, Muskogee, OK


June 24, 2014

Home with a cause: Tahlequah grad plays role of father, forward for Bacone

Growing pains.

Tahlequah High grad Matt Qualls has had a few in his life, and not just due to a 6-foot, 7-inch frame.

The four-time All-Phoenix standout  finished his Tiger career as MVP in 2009 after leading his team to the Class 5A semifinals, averaging 23.1 points, 13 rebounds, two assists, four steals and three blocked shots.

He signed with Central Oklahoma in April of that year, then embarked on what he looks back on as a “roller coaster” of a ride in college life that dropped him off on the campus of Bacone College this past season.

“I always knew what I could do, so I wasn’t worried about where I ended up playing at,” he said.

It just took him a while to make a final landing.

At UCO, he was struck with multiple cases of strep throat within a couple months prior to the season and wound up having an emergency tonsillectomy. He received a redshirt two weeks prior to the start of the season.

“That was pretty brutal,” he said. “I couldn’t eat after getting them out and wound up losing about 20 pounds in all. Then I just got to the point where I didn’t feel right being there and left at the end of the semester.”

He moved to Coffeyville (Kan.) to enroll and work out.

“I found out about their out-of-state rule where they could only have five. They were there so I was basically competing for a spot. But they suggested that I redshirt and I didn’t like that at all.”

Then it was on to Weatherford (Texas) Junior College where things worked out. He was Newcomer of the Year in that conference averaging 17 points and 13 rebounds. Next on his journey was Rogers State, where some misunderstanding regarding Rogers’ transfer to NCAA Division II and a probationary period before becoming eligible for the postseason had him looking elsewhere.

“I took a year off and trained on my own,” Qualls said.

Part of what drew him to Rogers State was the need to take care of his fatherly duties. Qualls became a dad his senior season at Tahlequah. He and the mother never married but have worked together in joint custody in raising Natalie, who turned 6 last weekend.

Bacone came calling. It was where his father, Leroy Qualls — now the Sequoyah superintendent who coached his son at Tahlequah — played.

Matt Qualls would be near his daughter.

“It’s been a good fit,” he said. “They knew how I played and had a sense of my game having been from the area and all.”

Because of the moving around, he had three semesters of eligibility left. He began his junior season Jan. 9 with three straight double-figure games off the bench. He was elevated to a starting role and finished the year averaging 18.6 points and 8.7 rebounds.

Qualls had a season-high 33 points against Our Lady of the Lake on Feb. 25. He had just two games where he didn’t score at least 10 points and finished with seven double-doubles.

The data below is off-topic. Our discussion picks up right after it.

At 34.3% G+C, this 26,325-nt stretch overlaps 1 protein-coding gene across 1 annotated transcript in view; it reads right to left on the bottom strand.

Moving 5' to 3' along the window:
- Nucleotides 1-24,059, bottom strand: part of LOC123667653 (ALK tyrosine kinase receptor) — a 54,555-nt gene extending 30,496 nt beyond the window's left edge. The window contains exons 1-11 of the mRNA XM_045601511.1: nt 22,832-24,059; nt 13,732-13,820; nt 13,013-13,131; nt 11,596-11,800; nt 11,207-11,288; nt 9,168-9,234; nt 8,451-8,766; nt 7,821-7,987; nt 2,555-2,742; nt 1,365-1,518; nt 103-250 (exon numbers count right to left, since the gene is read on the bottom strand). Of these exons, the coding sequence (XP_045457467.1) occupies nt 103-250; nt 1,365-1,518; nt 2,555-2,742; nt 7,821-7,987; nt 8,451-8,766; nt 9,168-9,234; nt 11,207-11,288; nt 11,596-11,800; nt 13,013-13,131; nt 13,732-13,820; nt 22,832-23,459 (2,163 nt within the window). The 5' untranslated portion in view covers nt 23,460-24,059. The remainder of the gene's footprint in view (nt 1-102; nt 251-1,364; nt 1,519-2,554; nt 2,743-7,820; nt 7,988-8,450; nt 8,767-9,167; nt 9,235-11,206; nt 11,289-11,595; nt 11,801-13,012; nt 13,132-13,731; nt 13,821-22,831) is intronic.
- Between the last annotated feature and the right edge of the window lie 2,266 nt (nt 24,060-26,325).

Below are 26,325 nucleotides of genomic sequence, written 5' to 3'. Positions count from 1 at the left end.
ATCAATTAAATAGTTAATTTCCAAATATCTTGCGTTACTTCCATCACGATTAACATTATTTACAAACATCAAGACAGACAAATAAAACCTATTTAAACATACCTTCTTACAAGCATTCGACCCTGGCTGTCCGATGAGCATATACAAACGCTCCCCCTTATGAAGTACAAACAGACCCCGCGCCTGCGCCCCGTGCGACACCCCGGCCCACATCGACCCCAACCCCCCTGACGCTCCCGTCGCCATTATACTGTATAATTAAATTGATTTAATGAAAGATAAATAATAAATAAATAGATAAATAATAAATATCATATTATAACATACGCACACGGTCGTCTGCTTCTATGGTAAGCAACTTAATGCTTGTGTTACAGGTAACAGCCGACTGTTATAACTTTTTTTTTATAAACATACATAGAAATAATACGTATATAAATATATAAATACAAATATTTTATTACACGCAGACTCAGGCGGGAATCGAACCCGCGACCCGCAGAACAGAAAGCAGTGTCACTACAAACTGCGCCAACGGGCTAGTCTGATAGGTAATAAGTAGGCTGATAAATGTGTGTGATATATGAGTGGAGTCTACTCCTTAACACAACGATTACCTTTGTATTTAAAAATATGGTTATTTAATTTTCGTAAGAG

“His perimeter game is definitely better than it was in high school but his bread and butter is still in the paint,” said Bacone coach Allan Foster. “His ability to score there is something at our level you don’t see. You’ll get 6-8 kids who are long and athletic but not skilled. His skill is what makes him a good player at our level and from the first week he was able to come in and establish himself in that manner.”

Foster also notices the maturity in Qualls.

“From day one he’s shown a different level there you don’t typically get from kids coming out of high school and junior college,” Foster said. “Playing near family and being close to his daughter were factors that rated high with him. I think he also came to the realization he’s got a limited amount of college basketball to play and he wants to enjoy it."

Indeed, Qualls is settled, and focused.

“I remember having offers to play in California and Florida, nice places,” he said. “Those were hard to give up on but I’ve had to do a gut check and a whole lot of growing up,” he said. “I mean I was a level-headed kid from the start. I’d go to the gym on Friday and Saturday instead of out but having Natalie makes me appreciative of everything I do.

“Some of my friends make decisions regarding their time I wouldn’t do. Sometimes I’ll have to get up at 5 a.m. to get in a workout if I know I’m going to be with Natalie the rest of the day. You realize how precious hours are in a day having to organize your life around responsibilities.”

Qualls is majoring in education and hopes to coach one day — yet still holds out the possibility of an opportunity to play basketball professionally overseas.

That’s not exactly near Natalie, but...

“Then it becomes a chance to really provide for her,” he said. “It may take me away for a time but it’s not year-round.

“And knowing it’s going to help her, I can handle that.”

Text Only